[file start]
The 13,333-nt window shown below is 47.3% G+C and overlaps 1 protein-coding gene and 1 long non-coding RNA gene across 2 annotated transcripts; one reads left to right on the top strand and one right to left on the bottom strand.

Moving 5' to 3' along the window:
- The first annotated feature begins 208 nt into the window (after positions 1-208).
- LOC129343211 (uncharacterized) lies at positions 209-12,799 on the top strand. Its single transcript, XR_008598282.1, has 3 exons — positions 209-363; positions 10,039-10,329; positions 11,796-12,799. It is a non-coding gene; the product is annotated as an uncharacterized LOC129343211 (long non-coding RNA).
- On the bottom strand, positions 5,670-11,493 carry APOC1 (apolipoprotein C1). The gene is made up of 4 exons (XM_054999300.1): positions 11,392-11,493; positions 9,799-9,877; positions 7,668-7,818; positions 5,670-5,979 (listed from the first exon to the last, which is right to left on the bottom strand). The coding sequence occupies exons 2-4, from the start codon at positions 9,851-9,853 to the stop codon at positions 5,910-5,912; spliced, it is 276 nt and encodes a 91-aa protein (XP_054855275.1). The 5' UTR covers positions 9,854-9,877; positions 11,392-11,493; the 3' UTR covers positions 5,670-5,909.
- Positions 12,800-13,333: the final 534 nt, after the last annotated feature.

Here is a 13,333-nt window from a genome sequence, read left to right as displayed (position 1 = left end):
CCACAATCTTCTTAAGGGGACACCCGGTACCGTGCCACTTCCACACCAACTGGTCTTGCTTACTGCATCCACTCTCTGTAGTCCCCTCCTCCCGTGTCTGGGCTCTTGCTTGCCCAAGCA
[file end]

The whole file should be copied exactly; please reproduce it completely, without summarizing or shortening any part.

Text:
The 13,333-nt window shown below is 47.3% G+C and overlaps 1 protein-coding gene and 1 long non-coding RNA gene across 2 annotated transcripts; one reads left to right on the top strand and one right to left on the bottom strand.

Moving 5' to 3' along the window:
- The first annotated feature begins 208 nt into the window (after positions 1-208).
- LOC129343211 (uncharacterized) lies at positions 209-12,799 on the top strand. Its single transcript, XR_008598282.1, has 3 exons — positions 209-363; positions 10,039-10,329; positions 11,796-12,799. It is a non-coding gene; the product is annotated as an uncharacterized LOC129343211 (long non-coding RNA).
- On the bottom strand, positions 5,670-11,493 carry APOC1 (apolipoprotein C1). The gene is made up of 4 exons (XM_054999300.1): positions 11,392-11,493; positions 9,799-9,877; positions 7,668-7,818; positions 5,670-5,979 (listed from the first exon to the last, which is right to left on the bottom strand). The coding sequence occupies exons 2-4, from the start codon at positions 9,851-9,853 to the stop codon at positions 5,910-5,912; spliced, it is 276 nt and encodes a 91-aa protein (XP_054855275.1). The 5' UTR covers positions 9,854-9,877; positions 11,392-11,493; the 3' UTR covers positions 5,670-5,909.
- Positions 12,800-13,333: the final 534 nt, after the last annotated feature.

Here is a 13,333-nt window from a genome sequence, read left to right as displayed (position 1 = left end):
CCACAATCTTCTTAAGGGGACACCCGGTACCGTGCCACTTCCACACCAACTGGTCTTGCTTACTGCATCCACTCTCTGTAGTCCCCTCCTCCCGTGTCTGGGCTCTTGCTTGCCCAAGCA